Today, I made the bed…

Today, I made the bed…

What may seem insignificant to some represents something bigger to another.

Today, I made the bed. Exactly six years ago today, my husband made the bed that morning. I didn’t sleep in the bed for two months. Not doing so allowed me to hold a piece of him because you see he passed away that morning.

Today, I balanced the checkbook. Balancing the checkbook and keeping track of that account became my job. I always did it and tracked down the missing check or two. I had stopped this. Sure, I knew the day-to-day after all there’s online banking. However, this morning I made sure the numbers were correct and then wrote a contribution check for church and listed the balance.

Today, I changed the plan. My original plan today started with going to church, visiting at the cemetery and arriving home in time for the start of the Packers game. That’s until I received a text from a good friend asking to get together to catch up. I replied sure. We met up after church for hot chocolate, a pastry, and conversation before I headed to the cemetery. I missed the first quarter of the game and that’s OK.

Today, I visited the cemetery. This isn’t unusual for me to do on special days or just because. Today while there, I wrote a bit inspired by God and influenced by my faith for God takes care of us no matter what’s happening in our lives.

Today, I mailed the Christmas cards. This isn’t unusual or something new, but the time frame changed this year from years past. I’ve been good about sending them out early, but this year life got in the way. I realized it’s the same weekend six years ago that we sent out Christmas cards containing our wedding photo. Most everyone received those cards on Monday, the day after my husband passed away; a bittersweet photo.

Today, I heard a siren. The siren stopped on the next block to the south. Six years ago, the sirens stopped at our house. They left with a physical body whose heart stopped beating and his lungs stopped breathing as a result of asphyxiation. There’s nothing anyone could have done.

Today, I watched a movie. Not just any movie, but a special one, The Muppet Christmas Carol. This movie holds a special place in my heart because during this movie, Russ changed the words of the song, “When Love is Gone” to when love is found and then told me that he loves me (less than two months into our relationship and yet my heart knew that I loved him at two weeks). I shed a few tears during the movie and even if parts of it weren’t special, I’d still shed tears. The night continues with a movie he became attached to and to the song, “Hot Chocolate”. It’s time to board The Polar Express.

All this and more, all because

Today, I made the bed.

International Survivors of Suicide Loss Day

International Survivors of Suicide Loss Day resides this year on November 22, 2014.

Across the world, people gather as one. We all have something in common. We have lost someone to the completion of suicide. It’s a day to share journeys, hope, and healing. I found out Monday afternoon that I’ll be hosting a resource table for my book, That’s All I Got! at the Milwaukee event sponsored by the Mental Health America of Wisconsin. On this day, I am inspiring, sharing, healing, and strengthening.

If you aren’t able to attend a local event, there’s a 90 minute live video feed at 12 pm CST/1 PM EST so you too can take part in this day. Follow this link to join: Survivor Day Live

Survivor Day Website

Milwaukee Event

Re-living a tragedy

“As the world grieves, may more light be shed upon mental illness and the prevention and education of suicide”. -K.E.Voss

It’s been over a week since the world learned of the passing of Robin Williams. Since then we have learned the cause of his death by suicide — he hung himself and had attempted to slit his wrists. I apologize for my bluntness, but it’s not something to hide behind, it’s truth. We also know he had the beginning stages of Parkinson’s Disease, which may have caused his depression or added to it.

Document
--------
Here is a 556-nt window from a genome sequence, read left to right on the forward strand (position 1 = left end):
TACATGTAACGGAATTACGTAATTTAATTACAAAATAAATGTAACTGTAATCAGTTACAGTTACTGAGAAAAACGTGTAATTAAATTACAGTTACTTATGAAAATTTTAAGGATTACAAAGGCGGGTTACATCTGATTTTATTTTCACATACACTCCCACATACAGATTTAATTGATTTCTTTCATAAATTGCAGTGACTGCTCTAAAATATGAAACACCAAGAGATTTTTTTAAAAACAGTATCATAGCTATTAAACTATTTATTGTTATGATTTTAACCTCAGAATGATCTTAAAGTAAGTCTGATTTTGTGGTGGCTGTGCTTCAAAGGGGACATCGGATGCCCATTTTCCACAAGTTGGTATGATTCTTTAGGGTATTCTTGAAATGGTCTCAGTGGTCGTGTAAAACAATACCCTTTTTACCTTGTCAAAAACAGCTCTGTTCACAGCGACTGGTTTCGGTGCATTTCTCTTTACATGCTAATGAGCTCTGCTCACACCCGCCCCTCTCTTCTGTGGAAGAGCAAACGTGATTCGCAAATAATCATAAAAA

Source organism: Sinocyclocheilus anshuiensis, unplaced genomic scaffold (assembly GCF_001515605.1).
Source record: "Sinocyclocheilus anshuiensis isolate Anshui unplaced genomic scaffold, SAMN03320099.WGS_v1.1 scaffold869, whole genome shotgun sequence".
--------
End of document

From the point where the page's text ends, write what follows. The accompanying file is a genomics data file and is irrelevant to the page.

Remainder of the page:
There’s so many questions and there may never be answers. He may not even know.

I do know, like many people who have lost someone to the completion of suicide, may have been affected by Robin’s death; I know I have. When I heard the details of how he died, I had an immediate flashback to the moment I found my husband. It sent a wave of emotions into me. Your breath is a powerful tool to calm the mind down. I had a visit scheduled to my chiropractor who doesn’t just assist with physical ailments. Talking about it and getting adjusted, which helped my emotional and mental health as well as physical, made for a better night. Seeking support from friends geared thoughts to other things. This created only a bump in the road for me that became smoother.

Others affected may not have had it as simple as I did. Reliving tragedies isn’t fun especially if you still have fresh wounds. Depending on what you witnessed, it takes a good amount of time to heal and even then the memories can resurface.

Death opens wounds for those affected by suicide

Remember to call upon and check on those who maybe re-affected by worldly or local/national tragedies. Show you care. Be there.

Don’t be quick to judge

A recent Dear Abby post (from Tuesday, August 5, 2014) reminded me of something I wrote in That’s All I Got. The lady who wrote to Dear Abby mentioned that no one outside her immediate family knew she suffered from depression or a suicide attempt.

When Russ and I were dating and then married, we never shared the information about Russ’ mental illnesses with anyone in my family. We wanted Russ treated without judgement, as a regular person and not someone seen as a victim or a special case. This was our mutual decision.

After Russ died and the details started to emerge, I heard or maybe asked about why we didn’t tell and that maybe they could have helped. My first thought was: How? Can you take the illnesses away? When I gave the reason behind not telling, I heard, we wouldn’t have done that (meaning judged him based on him having bipolar disorder and auditory hallucinations). Really? It’s 2014, everyone is quick to judge. How many times have you heard about someone committing (completed is the correct term) suicide and thinking they’re crazy when in reality they suffered from a mental illness known or unknown to someone else. I used to do this myself until suicide affected me. Can you say the same? Do you want to?

Think about it. Don’t be quick to judge.

A simple pair of skates

Years ago, skating as a teenager, I discovered the art of rollerblading for recreation and exercise. I remember purchasing my first pair of roller blades with saved up money from my paper routes. I wore the first set of wheels down to the bearings. The frames became so beat up that Play-It-Again Sports scrapped them for me. I replaced that pair with a better design. I still have these.